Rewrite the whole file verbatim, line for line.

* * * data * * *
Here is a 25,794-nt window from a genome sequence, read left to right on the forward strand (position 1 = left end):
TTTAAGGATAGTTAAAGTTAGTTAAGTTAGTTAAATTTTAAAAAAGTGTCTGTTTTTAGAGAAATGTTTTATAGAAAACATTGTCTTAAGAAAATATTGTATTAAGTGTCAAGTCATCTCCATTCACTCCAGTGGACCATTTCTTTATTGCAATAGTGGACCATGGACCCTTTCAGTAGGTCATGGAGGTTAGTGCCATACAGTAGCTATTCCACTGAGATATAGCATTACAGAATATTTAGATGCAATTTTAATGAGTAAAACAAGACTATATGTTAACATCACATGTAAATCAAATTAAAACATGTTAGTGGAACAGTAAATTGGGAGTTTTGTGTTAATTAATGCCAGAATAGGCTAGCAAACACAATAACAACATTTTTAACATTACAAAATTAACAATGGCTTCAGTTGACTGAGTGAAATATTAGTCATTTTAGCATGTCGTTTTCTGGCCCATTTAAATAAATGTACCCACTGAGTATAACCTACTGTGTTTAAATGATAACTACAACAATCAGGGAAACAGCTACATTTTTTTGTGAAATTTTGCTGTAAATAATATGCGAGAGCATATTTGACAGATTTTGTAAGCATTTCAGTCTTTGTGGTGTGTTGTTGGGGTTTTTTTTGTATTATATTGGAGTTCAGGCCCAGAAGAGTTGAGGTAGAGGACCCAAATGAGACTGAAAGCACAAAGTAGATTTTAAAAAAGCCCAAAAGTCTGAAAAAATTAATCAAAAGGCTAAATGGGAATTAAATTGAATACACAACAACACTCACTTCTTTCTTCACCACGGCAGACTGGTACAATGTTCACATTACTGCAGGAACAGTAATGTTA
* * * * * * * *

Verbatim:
Here is a 25,794-nt window from a genome sequence, read left to right on the forward strand (position 1 = left end):
TTTAAGGATAGTTAAAGTTAGTTAAGTTAGTTAAATTTTAAAAAAGTGTCTGTTTTTAGAGAAATGTTTTATAGAAAACATTGTCTTAAGAAAATATTGTATTAAGTGTCAAGTCATCTCCATTCACTCCAGTGGACCATTTCTTTATTGCAATAGTGGACCATGGACCCTTTCAGTAGGTCATGGAGGTTAGTGCCATACAGTAGCTATTCCACTGAGATATAGCATTACAGAATATTTAGATGCAATTTTAATGAGTAAAACAAGACTATATGTTAACATCACATGTAAATCAAATTAAAACATGTTAGTGGAACAGTAAATTGGGAGTTTTGTGTTAATTAATGCCAGAATAGGCTAGCAAACACAATAACAACATTTTTAACATTACAAAATTAACAATGGCTTCAGTTGACTGAGTGAAATATTAGTCATTTTAGCATGTCGTTTTCTGGCCCATTTAAATAAATGTACCCACTGAGTATAACCTACTGTGTTTAAATGATAACTACAACAATCAGGGAAACAGCTACATTTTTTTGTGAAATTTTGCTGTAAATAATATGCGAGAGCATATTTGACAGATTTTGTAAGCATTTCAGTCTTTGTGGTGTGTTGTTGGGGTTTTTTTTGTATTATATTGGAGTTCAGGCCCAGAAGAGTTGAGGTAGAGGACCCAAATGAGACTGAAAGCACAAAGTAGATTTTAAAAAAGCCCAAAAGTCTGAAAAAATTAATCAAAAGGCTAAATGGGAATTAAATTGAATACACAACAACACTCACTTCTTTCTTCACCACGGCAGACTGGTACAATGTTCACATTACTGCAGGAACAGTAATGTTA